SEC Charges California Trader Engaged in Manipulative Trading Scheme Involving COVID-19 Claims
FOR IMMEDIATE RELEASE
Washington D.C., June 9, 2020 —
The Securities and Exchange Commission today charged a penny stock trader in Santa Cruz, California, with conducting a fraudulent pump-and-dump scheme in the stock of a biotechnology company by making hundreds of misleading statements in an online investment forum, including a false assertion that the company had developed an “approved” COVID-19 blood test.
According to the SEC’s complaint, beginning around March 2, 2020, Jason C. Nielsen attempted to drive the stock price of Arrayit Corporation securities higher using online posts encouraging investors to purchase shares, including numerous messages repeating the false assertion regarding an approved COVID-19 test, without telling them about his large position in Arrayit stock or his plans to sell the shares while others were buying. Nielsen also allegedly created the false impression of high demand for Arrayit stock by placing and subsequently canceling several large orders to purchase shares in a tactic known as “spoofing.” According to the SEC’s complaint, Nielsen made approximately $137,000 in six weeks, but based on questions regarding the accuracy and adequacy of publicly available information concerning Arrayit, the SEC temporarily suspended trading in Arrayit securities on April 13, 2020, before Nielsen was able to profit further from the scheme.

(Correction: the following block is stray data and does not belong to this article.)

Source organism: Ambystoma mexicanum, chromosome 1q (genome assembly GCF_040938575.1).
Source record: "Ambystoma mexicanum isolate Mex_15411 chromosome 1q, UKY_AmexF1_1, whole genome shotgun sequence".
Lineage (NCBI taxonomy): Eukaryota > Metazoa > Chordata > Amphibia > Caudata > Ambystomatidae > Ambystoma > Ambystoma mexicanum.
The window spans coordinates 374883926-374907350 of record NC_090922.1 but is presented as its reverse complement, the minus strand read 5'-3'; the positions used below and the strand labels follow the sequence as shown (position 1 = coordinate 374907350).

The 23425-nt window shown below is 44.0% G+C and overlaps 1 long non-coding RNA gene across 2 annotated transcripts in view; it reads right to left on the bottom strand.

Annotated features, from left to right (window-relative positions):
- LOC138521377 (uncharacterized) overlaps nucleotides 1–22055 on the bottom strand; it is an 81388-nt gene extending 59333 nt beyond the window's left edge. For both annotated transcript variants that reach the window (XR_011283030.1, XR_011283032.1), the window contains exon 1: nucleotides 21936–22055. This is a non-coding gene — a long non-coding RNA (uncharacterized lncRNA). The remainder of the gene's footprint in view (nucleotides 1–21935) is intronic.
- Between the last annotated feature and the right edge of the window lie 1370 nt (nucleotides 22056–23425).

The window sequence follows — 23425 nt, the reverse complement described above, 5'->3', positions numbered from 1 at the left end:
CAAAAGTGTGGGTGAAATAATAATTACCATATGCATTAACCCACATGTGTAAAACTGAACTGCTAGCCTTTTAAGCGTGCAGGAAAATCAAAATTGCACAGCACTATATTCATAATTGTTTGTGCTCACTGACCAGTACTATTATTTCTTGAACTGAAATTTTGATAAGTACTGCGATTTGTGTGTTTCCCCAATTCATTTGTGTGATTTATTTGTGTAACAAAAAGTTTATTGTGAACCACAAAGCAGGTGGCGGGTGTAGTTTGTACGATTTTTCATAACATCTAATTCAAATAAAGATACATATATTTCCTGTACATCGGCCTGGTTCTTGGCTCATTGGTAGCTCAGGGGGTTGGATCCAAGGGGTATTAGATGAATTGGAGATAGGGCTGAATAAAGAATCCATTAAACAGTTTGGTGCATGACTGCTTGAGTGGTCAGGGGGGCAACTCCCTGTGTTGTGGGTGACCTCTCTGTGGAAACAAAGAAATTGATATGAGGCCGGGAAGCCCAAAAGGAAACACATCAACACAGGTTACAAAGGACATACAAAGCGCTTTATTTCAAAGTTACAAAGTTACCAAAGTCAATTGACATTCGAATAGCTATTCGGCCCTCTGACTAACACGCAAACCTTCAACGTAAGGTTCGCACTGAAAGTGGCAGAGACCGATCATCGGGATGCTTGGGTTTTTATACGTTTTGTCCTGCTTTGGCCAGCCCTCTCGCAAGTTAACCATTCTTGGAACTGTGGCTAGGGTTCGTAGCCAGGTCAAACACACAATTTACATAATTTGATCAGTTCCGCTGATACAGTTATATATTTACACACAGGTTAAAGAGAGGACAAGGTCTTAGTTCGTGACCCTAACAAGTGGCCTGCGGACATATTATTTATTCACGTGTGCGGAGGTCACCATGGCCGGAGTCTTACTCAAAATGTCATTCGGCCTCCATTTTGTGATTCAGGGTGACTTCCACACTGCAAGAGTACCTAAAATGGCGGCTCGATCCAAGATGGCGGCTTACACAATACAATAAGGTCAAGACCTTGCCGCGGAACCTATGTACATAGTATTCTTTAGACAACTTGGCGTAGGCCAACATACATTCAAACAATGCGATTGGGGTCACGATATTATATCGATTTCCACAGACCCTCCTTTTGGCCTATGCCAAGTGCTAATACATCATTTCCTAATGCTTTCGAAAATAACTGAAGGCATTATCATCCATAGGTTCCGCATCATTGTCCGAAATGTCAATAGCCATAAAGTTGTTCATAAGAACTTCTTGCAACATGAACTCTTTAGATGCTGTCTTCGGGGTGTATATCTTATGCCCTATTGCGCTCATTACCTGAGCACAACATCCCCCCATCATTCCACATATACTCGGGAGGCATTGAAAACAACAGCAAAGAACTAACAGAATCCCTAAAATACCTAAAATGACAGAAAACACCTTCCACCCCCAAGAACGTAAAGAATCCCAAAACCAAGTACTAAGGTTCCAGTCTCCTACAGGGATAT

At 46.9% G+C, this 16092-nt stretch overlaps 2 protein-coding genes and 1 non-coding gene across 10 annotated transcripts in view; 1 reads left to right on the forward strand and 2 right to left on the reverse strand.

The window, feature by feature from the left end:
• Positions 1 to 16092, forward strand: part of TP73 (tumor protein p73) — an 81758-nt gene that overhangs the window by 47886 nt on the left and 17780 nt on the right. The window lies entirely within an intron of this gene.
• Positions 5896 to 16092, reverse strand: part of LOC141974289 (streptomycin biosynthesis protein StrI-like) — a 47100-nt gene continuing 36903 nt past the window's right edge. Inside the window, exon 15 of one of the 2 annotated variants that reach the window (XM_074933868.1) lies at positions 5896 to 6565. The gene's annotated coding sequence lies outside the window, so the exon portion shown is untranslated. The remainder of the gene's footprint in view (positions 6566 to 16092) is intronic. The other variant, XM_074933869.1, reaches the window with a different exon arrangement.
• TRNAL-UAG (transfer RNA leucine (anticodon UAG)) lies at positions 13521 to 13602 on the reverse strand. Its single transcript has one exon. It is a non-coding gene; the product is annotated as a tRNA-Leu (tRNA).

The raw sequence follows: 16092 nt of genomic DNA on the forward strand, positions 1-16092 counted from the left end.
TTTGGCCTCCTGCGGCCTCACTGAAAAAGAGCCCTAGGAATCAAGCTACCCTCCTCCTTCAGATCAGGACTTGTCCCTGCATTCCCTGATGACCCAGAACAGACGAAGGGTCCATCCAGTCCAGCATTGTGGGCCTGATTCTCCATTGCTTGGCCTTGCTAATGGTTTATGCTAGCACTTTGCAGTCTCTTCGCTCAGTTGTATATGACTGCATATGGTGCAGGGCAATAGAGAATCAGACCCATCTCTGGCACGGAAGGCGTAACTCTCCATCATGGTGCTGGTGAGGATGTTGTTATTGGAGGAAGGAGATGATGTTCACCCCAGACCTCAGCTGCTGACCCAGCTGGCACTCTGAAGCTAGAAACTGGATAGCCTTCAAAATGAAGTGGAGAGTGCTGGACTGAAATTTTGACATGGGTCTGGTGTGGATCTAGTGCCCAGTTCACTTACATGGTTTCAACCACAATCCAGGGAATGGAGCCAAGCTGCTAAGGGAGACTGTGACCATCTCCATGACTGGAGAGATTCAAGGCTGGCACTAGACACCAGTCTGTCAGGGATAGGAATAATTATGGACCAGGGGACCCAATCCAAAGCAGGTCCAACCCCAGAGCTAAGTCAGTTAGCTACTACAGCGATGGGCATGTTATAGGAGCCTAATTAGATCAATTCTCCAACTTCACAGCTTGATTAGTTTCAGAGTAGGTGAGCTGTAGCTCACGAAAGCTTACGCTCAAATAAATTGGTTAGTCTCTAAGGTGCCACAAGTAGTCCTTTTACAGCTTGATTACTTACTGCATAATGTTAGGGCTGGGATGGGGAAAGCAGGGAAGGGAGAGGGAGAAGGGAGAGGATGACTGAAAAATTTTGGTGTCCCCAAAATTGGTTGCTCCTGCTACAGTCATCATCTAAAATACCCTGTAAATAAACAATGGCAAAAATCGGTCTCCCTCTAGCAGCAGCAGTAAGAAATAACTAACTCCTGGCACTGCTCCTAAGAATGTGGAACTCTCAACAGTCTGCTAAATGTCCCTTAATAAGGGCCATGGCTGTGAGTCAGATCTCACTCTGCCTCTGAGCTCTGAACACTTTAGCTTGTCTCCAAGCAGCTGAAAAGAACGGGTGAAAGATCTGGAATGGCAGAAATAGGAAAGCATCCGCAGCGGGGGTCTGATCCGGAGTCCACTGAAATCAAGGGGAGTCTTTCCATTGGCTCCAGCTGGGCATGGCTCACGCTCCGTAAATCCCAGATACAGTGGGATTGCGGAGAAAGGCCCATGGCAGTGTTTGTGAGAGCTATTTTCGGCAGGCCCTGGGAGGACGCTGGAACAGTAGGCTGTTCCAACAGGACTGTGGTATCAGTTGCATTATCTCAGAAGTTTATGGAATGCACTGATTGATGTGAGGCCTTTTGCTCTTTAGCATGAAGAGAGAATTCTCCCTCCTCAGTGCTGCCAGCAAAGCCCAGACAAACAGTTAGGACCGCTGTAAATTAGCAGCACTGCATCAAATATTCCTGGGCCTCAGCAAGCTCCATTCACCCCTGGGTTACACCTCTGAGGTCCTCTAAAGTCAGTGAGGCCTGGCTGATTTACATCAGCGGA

“We allege that Nielsen engaged in multiple forms of deception to exploit investors amidst the COVID-19 pandemic,” said Erin E. Schneider, Director of the SEC’s San Francisco Regional Office. “Investors should be aware of the potential for stock manipulation, including through claims regarding products or services related to COVID-19.”
The SEC’s complaint, filed in the U.S. District Court for the Northern District of California, charges Nielsen with violating the antifraud provisions of the federal securities laws, and seeks permanent injunctions, civil money penalties, a penny stock bar, and disgorgement with prejudgment interest.
Investors can find additional information about pump-and-dump scams, including the warning signs of fraud, on Investor.gov. The Office of Investor Education and Advocacy and Division of Enforcement’s Retail Strategy Task Force have also issued Investor Alerts about fraudulent scams related to the Coronavirus (COVID-19) pandemic.
The SEC’s investigation was conducted by Fitzann R. Reid and John K. Han, and supervised by Jason H. Lee and Monique C. Winkler of the San Francisco Regional Office. The litigation against Nielsen will be led by Mr. Han and Ms. Reid. The SEC’s investigation is continuing.